Department of Homeland Security National Cybersecurity and Communications Integration Center Director Sean McGurk, recently testified before the House Committee on Oversight and Government Reform, Subcommittee on National Security, Homeland Defense and Foreign Operations on the current cyber threat to the United States.
Sensitive information is routinely stolen from both government and private sector networks, undermining confidence in our information systems, the information collection and sharing process and, as bad as the loss of precious national intellectual capital is, we increasingly face threats that are even greater. We currently cannot be certain that our information infrastructure will remain accessible and reliable during a time of crisis.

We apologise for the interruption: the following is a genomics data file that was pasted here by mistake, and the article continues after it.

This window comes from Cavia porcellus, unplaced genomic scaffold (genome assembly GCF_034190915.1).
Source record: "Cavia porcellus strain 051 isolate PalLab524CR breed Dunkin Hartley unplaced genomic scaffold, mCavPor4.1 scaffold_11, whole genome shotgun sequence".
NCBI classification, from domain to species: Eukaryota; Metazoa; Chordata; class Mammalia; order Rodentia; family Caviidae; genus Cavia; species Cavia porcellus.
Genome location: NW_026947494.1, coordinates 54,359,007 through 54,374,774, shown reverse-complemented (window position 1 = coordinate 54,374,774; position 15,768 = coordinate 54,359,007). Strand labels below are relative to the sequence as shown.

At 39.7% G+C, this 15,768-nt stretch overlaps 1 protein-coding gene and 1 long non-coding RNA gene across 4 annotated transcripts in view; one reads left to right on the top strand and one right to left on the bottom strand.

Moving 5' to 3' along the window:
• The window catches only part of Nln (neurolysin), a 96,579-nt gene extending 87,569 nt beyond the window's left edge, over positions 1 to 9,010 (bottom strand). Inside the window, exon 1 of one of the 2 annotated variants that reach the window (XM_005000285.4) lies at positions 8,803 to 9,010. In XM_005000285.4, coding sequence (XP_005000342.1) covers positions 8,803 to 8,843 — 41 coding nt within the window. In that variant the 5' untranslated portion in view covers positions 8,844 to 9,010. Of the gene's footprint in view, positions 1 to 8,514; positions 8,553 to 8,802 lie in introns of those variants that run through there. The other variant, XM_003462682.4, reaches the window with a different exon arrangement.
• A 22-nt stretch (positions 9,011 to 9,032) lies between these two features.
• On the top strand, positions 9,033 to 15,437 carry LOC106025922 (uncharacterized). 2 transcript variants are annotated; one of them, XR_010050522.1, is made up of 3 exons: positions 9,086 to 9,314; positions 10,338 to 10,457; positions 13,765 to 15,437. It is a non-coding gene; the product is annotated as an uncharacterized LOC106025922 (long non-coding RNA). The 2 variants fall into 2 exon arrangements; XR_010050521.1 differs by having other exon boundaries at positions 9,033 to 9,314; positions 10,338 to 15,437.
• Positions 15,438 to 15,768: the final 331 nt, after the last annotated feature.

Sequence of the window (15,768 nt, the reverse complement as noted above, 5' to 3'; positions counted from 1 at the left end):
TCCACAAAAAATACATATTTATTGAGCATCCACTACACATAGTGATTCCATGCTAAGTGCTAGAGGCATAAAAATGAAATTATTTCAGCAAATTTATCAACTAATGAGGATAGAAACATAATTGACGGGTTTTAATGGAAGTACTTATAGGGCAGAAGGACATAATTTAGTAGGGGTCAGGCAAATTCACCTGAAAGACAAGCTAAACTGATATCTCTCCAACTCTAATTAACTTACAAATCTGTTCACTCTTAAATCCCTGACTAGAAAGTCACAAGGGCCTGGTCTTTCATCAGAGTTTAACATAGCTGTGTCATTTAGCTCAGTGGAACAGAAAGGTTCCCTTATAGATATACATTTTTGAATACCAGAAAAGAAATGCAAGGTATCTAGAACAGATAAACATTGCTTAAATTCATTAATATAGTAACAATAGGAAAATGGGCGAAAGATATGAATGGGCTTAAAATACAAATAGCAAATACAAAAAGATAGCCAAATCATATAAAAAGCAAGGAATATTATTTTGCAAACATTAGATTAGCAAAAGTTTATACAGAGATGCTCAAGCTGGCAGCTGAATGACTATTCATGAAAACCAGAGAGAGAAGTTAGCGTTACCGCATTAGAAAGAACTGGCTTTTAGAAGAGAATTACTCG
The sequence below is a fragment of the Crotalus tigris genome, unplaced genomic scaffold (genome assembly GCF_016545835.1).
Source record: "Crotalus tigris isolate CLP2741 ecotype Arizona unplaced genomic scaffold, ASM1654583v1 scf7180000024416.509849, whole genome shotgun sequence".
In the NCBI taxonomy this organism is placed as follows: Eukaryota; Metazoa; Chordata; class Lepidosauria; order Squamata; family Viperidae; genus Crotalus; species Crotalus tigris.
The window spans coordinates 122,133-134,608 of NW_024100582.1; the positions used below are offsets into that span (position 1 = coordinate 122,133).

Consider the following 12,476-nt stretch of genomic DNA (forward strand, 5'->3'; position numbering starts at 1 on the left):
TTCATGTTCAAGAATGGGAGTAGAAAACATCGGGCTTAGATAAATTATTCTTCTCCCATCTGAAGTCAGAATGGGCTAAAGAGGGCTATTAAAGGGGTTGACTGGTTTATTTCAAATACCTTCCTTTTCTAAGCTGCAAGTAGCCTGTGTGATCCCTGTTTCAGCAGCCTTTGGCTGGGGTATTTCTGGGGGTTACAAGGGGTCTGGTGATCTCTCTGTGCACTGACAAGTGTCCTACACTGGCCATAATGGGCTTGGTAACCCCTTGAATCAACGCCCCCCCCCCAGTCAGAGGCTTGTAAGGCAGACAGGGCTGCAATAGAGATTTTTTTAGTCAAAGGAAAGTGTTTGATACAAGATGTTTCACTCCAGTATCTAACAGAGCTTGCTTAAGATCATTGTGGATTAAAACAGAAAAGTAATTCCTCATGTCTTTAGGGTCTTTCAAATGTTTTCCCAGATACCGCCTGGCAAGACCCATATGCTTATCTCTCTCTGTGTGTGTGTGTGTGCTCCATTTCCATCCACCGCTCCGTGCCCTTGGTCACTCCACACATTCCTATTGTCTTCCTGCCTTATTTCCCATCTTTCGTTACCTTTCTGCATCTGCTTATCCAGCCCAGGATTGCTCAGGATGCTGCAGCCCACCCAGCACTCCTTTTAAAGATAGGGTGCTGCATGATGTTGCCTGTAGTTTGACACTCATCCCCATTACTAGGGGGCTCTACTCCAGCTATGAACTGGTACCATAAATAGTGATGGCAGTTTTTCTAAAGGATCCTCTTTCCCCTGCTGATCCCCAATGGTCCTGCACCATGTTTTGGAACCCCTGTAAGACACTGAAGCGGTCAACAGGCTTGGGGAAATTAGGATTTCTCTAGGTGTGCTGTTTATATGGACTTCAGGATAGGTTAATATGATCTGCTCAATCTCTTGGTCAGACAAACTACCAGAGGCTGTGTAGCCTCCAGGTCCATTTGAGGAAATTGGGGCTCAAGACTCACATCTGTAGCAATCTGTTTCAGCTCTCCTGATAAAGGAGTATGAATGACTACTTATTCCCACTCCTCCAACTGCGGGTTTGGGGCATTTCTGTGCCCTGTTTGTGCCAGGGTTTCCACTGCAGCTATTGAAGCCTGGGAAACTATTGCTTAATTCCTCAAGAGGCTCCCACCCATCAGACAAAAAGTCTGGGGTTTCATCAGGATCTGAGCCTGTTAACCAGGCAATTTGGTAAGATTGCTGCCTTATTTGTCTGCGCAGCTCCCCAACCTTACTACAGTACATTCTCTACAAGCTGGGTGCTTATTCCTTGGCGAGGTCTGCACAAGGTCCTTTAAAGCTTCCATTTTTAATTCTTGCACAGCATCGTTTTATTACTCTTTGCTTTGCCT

We face persistent, unauthorized, and often unattributed intrusions into Federal Executive Branch civilian networks. These intruders span a spectrum of malicious actors, including nation states, terrorist networks, organized criminal groups, or individuals located here in the United States. They have varying levels of access and technical sophistication, but all have nefarious intent. Several are capable of targeting elements of the U.S. information infrastructure to disrupt, dismantle, or destroy systems upon which we depend. Motives include intelligence collection, intellectual property or monetary theft, or disruption of commercial activities, among others. Criminal elements continue to show increasing levels of sophistication in their technical and targeting capabilities and have shown a willingness to sell these capabilities on the underground market. In addition, terrorist groups and their sympathizers have expressed interest in using cyberspace to target and harm the United States and its citizens. While some have commented on terrorists’ own lack of technical abilities, the availability of technical tools for purchase and use remains a potential threat.